We know what caused the recession of 2008-09. It was the bursting of the housing bubble which created a financial crisis that endangered every large bank in the U.S. and many abroad. The federal government enacted Troubled Asset Relief Program (TARP), the program which sustained the liquidity of almost all of the large financial institutions, giving them time to deal with the enormous number of mortgages in default on their payments. An economic stimulus was enacted which succeeded in stabilizing the level of unemployed at about 9.2% of the workforce not counting involuntary part-timers and the number who dropped out of the labor force. Then much to the surprise of the administration’s economic team, employment fell, causing a substantial drop in the securities’ markets and concern to be expressed about the possibility of a double-dip recession.
Meanwhile, the eurozone had to face the possibility that Greece would not be able to pay its soon to mature sovereign debt much of it created to reduce man-made carbon emissions. The principal other country having difficulty managing its sovereign debt is the USA but fortunately its debt is expressed in dollars and it has the ability to print as much of it as it needs. Greece does not. The euro standard is much like the gold standard. If a country runs out of euros, there is nothing it can do except tighten its belt.
No one mentioned the fact that the reason that Greece was short of Euros with which to pay its debt was its international trade deficit which in 2010 amounted to an estimated €-14 billion. Of course it was not the only European country experiencing a trade deficit. What all the PIIGS had in common in 2010 were trade deficits: Spain, €-45.5 billion; Italy, €-48.5 billion; Portugal, €-15.9 billion; Greece, €-14 billion; and Ireland, €-1.1 billion. France likewise had a trade deficit, €-38.9 billions. But Germany had a trade surplus, €134.6.
It is worth mentioning a few countries at the extremes. China had a trade surplus of US$305.4 (€218.1) billion and the U.S. had a trade deficit of US$-470.2 (€-335.90 billion). The U.S. position versus China is the worst trade imbalance in the world.
And the PIIGS have, in common with the U.S., huge expenditures on anti-carbon policies, penalties or mandates on businesses using fossil fuels, and subsidies in the form of cash and tax credits. As George Will put it in 2007, “How much are they willing to pay—in direct expenditures, forgone economic growth, inefficiencies and constricted freedom—in order to have a negligible effect on climate change?” And that is the odd part. There is no evidence that the colossal burdens imposed on businesses and taxpayers changed the amount of carbon in the atmosphere one whit. So why are we doing this? Ask Al Gore who has gotten rich endorsing man-made global warming.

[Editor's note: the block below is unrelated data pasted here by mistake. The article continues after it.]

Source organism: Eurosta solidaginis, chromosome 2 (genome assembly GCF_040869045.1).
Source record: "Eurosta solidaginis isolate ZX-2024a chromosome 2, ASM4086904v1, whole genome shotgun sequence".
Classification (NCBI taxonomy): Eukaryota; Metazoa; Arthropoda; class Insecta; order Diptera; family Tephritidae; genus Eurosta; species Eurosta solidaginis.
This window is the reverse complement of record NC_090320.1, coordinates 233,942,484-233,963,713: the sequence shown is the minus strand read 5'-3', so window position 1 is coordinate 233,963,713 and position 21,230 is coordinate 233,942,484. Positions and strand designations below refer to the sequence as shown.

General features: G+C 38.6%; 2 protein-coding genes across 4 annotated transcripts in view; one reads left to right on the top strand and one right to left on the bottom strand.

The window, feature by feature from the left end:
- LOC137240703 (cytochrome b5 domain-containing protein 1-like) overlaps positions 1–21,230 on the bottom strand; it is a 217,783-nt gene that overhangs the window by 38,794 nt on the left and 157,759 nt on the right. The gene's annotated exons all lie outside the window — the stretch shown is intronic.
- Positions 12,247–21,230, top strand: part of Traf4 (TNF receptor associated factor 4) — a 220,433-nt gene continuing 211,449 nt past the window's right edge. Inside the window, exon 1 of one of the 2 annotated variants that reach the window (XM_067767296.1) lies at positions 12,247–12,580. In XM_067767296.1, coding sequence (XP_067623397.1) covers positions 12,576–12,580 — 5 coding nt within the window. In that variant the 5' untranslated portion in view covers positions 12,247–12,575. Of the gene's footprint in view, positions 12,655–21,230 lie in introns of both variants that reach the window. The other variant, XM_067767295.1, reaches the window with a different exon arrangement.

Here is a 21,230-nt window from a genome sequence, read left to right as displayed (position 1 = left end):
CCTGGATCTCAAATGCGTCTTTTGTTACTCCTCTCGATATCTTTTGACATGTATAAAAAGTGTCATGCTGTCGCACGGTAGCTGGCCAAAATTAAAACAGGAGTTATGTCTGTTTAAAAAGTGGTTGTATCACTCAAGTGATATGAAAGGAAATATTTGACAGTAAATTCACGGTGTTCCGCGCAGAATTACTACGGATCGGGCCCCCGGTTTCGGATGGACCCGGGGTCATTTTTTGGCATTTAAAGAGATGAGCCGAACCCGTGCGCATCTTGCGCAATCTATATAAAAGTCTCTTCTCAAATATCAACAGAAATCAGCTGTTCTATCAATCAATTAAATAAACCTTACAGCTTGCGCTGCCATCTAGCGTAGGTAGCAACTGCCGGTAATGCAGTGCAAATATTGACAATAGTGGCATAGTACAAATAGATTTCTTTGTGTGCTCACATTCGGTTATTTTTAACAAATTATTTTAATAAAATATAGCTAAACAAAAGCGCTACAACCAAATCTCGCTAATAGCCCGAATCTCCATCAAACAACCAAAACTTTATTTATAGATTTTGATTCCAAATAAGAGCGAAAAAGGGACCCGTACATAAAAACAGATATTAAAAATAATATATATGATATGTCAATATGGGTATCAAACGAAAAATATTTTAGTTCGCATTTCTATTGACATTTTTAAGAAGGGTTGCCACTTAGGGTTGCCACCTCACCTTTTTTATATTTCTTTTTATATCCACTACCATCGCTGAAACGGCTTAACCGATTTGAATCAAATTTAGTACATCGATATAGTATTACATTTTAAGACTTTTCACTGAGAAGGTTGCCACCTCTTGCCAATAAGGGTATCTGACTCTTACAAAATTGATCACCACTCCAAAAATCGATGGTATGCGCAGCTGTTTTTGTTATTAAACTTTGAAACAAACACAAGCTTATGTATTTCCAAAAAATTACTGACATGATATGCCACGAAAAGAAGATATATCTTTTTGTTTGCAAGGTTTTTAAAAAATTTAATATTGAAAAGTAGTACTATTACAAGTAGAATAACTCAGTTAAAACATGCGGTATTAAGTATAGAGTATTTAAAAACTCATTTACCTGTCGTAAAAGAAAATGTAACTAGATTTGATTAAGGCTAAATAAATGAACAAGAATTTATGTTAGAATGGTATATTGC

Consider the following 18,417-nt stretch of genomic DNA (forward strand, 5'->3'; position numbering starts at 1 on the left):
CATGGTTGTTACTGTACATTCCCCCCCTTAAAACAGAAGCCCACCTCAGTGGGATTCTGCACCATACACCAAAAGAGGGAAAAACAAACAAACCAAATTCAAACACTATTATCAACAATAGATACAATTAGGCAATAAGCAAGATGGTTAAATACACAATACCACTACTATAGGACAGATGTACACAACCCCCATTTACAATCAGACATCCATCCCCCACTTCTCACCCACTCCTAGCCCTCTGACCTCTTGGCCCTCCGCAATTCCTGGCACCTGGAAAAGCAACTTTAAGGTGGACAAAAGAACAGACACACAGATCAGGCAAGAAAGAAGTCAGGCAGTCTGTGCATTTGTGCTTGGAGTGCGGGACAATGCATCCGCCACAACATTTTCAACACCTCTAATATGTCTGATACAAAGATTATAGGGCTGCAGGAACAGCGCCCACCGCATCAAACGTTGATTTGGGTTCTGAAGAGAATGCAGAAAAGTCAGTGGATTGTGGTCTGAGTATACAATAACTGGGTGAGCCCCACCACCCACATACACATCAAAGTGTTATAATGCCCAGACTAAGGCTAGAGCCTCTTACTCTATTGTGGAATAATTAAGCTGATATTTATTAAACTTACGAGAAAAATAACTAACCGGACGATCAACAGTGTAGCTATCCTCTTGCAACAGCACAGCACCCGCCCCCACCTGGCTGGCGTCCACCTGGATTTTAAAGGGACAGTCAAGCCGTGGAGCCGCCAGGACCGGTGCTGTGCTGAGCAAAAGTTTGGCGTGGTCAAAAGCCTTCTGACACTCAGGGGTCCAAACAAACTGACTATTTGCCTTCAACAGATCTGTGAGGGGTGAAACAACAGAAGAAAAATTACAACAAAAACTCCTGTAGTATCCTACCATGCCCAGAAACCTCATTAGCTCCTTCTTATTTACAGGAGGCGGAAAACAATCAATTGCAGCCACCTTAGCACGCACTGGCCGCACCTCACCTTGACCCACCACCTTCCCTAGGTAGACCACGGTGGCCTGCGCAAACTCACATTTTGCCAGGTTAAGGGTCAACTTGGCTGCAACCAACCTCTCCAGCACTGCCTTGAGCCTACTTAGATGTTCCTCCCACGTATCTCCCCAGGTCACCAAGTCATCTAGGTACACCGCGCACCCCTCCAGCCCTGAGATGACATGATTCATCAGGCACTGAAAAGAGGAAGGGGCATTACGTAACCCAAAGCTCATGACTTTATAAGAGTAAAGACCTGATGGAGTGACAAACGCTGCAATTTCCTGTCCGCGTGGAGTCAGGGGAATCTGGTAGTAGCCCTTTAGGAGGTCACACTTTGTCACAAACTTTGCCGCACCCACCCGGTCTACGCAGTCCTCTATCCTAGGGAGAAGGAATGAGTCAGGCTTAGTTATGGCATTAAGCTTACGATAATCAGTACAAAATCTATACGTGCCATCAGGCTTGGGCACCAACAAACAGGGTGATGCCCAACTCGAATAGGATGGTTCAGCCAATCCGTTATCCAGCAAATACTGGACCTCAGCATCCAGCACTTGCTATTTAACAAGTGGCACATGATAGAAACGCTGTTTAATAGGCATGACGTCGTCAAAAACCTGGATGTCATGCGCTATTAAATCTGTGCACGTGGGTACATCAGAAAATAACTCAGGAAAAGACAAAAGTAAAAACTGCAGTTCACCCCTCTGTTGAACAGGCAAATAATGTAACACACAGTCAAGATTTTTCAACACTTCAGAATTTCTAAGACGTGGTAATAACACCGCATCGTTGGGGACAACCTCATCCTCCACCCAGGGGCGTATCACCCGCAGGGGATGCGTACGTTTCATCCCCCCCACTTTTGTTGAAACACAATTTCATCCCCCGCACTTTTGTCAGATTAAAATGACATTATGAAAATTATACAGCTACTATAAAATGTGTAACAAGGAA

Spain was nearly bankrupted by expenditures on renewable sources of energy The Spanish economy is a wreck because the Spanish government led the world in embracing “GREEN’ sources of energy. About eleven percent of its electricity is produced by wind and solar plants. It is on the verge of bankruptcy. It has 20% unemployment. It announced last year that it would cut the subsidies to “renewable” energy and a host of vested interests, foreign and domestic, screamed to the high heavens for continuation of the subsidies. At the 4th Intl Conference on Climate change, Spanish economics professor Dr. Gabriel Calzada addressed the claims that green policies create large numbers of jobs. In Spain, he observed, “green jobs are created by green rain” — huge taxpayer subsidies: €570,000 per green job created (about US$774,000). The cost per job created in the U.S. by “green jobs” is similarly astronomical. As a result of the tax-subsidized increase in the use of renewables from 1998-2009, the price of electricity in Spain rose by 77 percent, he observed. Fellow panelist Dr. Carlo Stagnaro, an environmental engineer from Italy, corroborated the cost per job created, noting that for every green job, 6.9 jobs could be created in the industrial sector for the same investment.
Greece and Portugal and Italy and Spain and Ireland and the USA are in distress as a result of the foolish policies they adopted to fight man-made carbon emissions pursuant to the AGW theory which, it turns out, was a hoax from the beginning as was evident by many periods of global warming and cooling before man existed. All of them wasted billions of euros and dollars in wind and solar energy and bio-fuels, in research tending to show the benefits of anti-carbon emission policies. Bio-diesel gets a $1 per gallon subsidy in the U.S. Taxpayers get stuck with that subsidy and all the others.
The world-wide current recession is the result of trillions of dollars expended by governments all over the world, the costs to industry arising from mandates, and the loss of revenues from tax credits, all made pursuant to world wide acceptance of what is evidently a false theory, man-made global warming. A competitive theory the sun’s deflection of cosmic rays has already proven it can predict periods of warming AND COOLING. The man-made theory cannot explain periods of global cooling at all. It is a one-way theory. Which theory is right? History will tell but our bet is on the sun's magnetic cycle. Spanish literature tells us that regardless of which is right, we ought to stop tilting at – or wasting money on -- windmills.